When we try to define what a “digital organization” is, what first comes to mind are technological devices: employees toting laptops, permanently connected to a shared, real-time flow of information on virtual platforms, constantly communicating with customers or suppliers – people working from anywhere, with others they have never met in person.
Technological change isn’t just about technology: Insights from Mad Men
It is a fact: all major changes in the workplace happened through new technological devices. The American television series Mad Men illustrates some great examples. The show documents in an extremely precise way how office life evolved from the early 1960s through the mid-1970s. In season 2, a new device enters Sterling Cooper’s offices: a Xerox 914 copy machine, which became available on the US market in 1959. The secretaries all gather around the imposing machine. The office manager states it will significantly simplify their lives. She is also concerned about the size of the machine: “It’s much bigger than they said it was. I think it needs an office.”
In season 7, another iconic device arrives at Sterling Cooper’s: the IBM System/360 supercomputer. It is 1969, and the management of Sterling Cooper expects this investment to increase the value proposition for the client through data and analytics. This time it is not the secretaries’ work that is transformed, but the executives’. Their advice to the client should now be based on data analysis and not only on their creative intuition.
Innovation is never limited to a substitution of human labor for a machine. Each time, the content, the organization, the relationships between workers – the very meaning of work – are transformed. Mad Men‘s protagonist, the marketing genius Don Draper, is skeptical of the computer. He is keenly aware of what his creative art could lose in such a change. As for the secretaries, their number decreases gradually throughout the show, and by the last season the secretarial pool no longer exists. There is neither smug technological optimism nor critical pessimism in Mad Men. But what comes across clearly is the recognition that work is changing, and that skills and organizations have evolved in response to major social and technological changes that took place within a decade.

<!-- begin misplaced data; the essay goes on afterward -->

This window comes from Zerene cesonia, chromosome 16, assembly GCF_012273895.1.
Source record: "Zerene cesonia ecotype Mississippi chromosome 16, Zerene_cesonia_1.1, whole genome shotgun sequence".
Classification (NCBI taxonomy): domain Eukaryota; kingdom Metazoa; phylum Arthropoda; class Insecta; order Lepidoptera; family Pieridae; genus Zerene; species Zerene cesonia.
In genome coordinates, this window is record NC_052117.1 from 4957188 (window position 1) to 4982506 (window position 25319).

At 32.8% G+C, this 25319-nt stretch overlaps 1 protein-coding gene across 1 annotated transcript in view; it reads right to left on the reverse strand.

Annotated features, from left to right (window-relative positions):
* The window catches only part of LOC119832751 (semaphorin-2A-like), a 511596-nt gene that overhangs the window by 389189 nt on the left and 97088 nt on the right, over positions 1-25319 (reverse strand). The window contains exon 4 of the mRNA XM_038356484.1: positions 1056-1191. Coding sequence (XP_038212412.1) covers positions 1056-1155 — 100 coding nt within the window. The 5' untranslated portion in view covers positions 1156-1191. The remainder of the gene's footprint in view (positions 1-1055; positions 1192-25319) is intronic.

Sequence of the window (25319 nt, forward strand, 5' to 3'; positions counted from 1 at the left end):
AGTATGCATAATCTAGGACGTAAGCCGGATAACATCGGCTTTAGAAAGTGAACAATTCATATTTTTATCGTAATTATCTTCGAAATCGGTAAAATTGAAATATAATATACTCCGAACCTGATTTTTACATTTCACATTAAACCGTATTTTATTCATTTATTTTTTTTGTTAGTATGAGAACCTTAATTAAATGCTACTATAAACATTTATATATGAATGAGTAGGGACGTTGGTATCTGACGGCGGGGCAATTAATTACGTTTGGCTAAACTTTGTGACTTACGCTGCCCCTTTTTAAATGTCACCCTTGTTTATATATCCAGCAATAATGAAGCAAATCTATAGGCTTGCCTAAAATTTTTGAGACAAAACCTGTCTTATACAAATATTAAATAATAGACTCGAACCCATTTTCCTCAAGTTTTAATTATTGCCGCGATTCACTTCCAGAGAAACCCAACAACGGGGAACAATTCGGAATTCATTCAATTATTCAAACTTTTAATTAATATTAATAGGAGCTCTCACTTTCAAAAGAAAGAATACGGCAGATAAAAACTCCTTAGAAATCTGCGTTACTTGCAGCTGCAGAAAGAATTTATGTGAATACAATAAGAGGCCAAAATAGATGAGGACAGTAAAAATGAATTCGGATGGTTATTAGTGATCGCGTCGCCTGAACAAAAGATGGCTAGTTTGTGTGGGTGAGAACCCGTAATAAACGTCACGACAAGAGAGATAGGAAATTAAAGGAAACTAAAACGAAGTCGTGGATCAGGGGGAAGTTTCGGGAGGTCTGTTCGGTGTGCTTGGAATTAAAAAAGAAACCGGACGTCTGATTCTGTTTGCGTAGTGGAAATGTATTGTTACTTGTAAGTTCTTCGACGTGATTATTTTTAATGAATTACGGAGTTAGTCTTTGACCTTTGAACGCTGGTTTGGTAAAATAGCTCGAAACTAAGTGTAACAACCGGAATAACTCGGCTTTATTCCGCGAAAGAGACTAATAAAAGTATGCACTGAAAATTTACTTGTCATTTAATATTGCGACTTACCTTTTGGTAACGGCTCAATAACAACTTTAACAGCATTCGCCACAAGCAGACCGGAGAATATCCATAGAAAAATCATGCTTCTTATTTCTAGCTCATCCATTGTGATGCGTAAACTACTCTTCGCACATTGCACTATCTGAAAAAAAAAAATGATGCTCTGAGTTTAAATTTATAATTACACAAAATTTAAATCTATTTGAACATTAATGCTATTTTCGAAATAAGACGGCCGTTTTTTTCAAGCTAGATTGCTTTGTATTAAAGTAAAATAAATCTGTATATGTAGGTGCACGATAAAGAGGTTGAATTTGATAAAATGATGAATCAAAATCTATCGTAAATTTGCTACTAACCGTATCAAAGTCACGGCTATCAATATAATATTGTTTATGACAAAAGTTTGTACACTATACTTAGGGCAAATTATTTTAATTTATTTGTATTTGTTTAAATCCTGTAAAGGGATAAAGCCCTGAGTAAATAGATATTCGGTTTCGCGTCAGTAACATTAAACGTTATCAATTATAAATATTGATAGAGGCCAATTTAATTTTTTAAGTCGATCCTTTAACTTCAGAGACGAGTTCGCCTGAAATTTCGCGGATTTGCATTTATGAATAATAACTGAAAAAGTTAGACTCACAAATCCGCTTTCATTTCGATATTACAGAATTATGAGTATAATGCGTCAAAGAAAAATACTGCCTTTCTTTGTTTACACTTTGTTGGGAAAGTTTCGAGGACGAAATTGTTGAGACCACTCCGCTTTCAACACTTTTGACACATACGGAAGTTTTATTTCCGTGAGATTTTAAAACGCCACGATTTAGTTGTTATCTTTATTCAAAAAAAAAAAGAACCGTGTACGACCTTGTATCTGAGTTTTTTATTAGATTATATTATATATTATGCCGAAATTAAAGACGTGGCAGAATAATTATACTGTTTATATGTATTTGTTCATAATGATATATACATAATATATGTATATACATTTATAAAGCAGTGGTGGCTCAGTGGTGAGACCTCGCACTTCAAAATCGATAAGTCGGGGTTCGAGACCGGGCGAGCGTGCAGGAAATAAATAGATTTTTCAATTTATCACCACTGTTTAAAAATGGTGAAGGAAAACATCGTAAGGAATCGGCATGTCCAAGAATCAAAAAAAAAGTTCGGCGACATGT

A major shift in workplaces, with upsides and downsides
Digitization represents the major evolution that the workplace will have to undergo in the 21st century. Like the changes that came before, it relies on technological devices: big data, cloud computing, 3-D printing, advanced robotics and the Internet of Things. But digitization is more than just a change of tools. Daily practices, offices’ organization, reporting relationships, information sharing, customer interaction, and even competition are also thereby transformed.
At the company level, it is quite clear that digital maturity is synonymous with stronger economic growth and a higher level of well-being for employees. In a study conducted jointly with Google Europe, Roland Berger assessed the digital maturity of French companies, looking into three distinct dimensions: equipment, practices and uses, and organization and skills. It appears that more digitally mature companies experience revenue growth six times higher than their less mature counterparts. Beyond the financial impact, employees feel more at ease in their company, with a 50% higher index of well-being at work.